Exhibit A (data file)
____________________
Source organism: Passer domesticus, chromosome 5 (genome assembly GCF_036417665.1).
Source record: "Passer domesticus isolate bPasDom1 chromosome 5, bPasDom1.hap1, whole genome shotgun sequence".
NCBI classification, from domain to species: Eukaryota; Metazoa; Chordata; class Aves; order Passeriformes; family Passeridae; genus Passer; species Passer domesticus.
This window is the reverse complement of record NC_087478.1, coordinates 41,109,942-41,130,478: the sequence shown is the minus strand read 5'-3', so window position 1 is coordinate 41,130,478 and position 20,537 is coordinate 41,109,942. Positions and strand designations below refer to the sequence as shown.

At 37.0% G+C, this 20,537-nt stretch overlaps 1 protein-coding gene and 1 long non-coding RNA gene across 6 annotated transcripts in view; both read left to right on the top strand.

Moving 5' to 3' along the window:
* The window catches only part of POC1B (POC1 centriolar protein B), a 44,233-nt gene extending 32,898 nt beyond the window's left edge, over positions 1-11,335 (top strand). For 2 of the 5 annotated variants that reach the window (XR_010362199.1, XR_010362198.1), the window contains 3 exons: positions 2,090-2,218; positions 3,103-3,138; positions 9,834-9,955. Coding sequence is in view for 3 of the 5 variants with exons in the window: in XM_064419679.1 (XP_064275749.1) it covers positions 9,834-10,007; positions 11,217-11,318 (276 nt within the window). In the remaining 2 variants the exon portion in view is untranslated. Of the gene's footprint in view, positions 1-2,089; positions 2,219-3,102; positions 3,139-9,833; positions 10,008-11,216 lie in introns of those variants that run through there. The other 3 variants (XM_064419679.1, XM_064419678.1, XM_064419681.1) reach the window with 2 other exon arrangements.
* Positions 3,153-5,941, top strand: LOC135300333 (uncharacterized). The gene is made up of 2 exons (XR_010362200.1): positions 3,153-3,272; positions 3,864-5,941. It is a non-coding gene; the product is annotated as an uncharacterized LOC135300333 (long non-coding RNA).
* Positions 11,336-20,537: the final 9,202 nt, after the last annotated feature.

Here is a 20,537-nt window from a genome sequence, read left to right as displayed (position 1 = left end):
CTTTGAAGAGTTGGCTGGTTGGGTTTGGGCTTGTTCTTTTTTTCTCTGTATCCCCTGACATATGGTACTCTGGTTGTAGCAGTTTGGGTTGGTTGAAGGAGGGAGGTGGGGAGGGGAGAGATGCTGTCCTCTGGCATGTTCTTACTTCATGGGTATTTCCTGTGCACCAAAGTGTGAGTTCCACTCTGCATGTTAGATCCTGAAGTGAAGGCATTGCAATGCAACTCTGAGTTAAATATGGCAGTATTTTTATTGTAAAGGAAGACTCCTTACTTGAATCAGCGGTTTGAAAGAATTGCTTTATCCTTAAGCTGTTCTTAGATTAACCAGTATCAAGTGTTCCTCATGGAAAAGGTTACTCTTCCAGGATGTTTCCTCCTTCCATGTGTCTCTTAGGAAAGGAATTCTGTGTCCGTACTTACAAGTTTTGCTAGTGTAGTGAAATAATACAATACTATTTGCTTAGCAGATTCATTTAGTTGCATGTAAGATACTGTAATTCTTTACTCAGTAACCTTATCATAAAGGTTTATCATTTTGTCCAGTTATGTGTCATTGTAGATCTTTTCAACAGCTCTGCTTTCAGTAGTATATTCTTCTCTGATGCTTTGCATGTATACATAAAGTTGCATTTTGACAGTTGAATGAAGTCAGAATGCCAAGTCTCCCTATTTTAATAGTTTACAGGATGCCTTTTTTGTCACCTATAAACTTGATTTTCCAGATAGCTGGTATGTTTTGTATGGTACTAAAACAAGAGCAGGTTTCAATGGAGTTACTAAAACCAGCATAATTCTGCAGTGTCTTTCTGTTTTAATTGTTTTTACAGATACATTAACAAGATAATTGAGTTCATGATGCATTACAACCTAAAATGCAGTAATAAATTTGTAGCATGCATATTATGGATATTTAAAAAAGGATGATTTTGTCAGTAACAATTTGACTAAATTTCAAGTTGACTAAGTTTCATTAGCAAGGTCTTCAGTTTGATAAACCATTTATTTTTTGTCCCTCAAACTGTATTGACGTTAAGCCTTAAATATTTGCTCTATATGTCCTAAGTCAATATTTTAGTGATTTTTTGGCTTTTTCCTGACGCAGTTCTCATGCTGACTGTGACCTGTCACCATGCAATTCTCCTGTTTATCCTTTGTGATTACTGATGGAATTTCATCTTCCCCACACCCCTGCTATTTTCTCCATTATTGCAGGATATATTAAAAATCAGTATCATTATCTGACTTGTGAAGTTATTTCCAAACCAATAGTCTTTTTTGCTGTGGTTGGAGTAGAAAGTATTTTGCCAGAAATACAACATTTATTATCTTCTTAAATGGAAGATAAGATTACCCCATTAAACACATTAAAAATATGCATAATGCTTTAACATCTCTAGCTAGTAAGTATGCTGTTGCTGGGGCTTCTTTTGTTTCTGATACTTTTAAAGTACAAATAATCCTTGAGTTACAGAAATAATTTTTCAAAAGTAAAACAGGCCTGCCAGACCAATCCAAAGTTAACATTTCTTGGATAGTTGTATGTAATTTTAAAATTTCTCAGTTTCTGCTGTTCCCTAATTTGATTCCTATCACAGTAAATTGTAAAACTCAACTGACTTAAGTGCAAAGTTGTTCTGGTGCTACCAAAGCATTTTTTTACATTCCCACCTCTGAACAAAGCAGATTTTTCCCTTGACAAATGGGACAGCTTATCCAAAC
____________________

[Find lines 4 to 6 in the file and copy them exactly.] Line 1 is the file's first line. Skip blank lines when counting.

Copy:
This window is the reverse complement of record NC_087478.1, coordinates 41,109,942-41,130,478: the sequence shown is the minus strand read 5'-3', so window position 1 is coordinate 41,130,478 and position 20,537 is coordinate 41,109,942. Positions and strand designations below refer to the sequence as shown.

At 37.0% G+C, this 20,537-nt stretch overlaps 1 protein-coding gene and 1 long non-coding RNA gene across 6 annotated transcripts in view; both read left to right on the top strand.

Moving 5' to 3' along the window: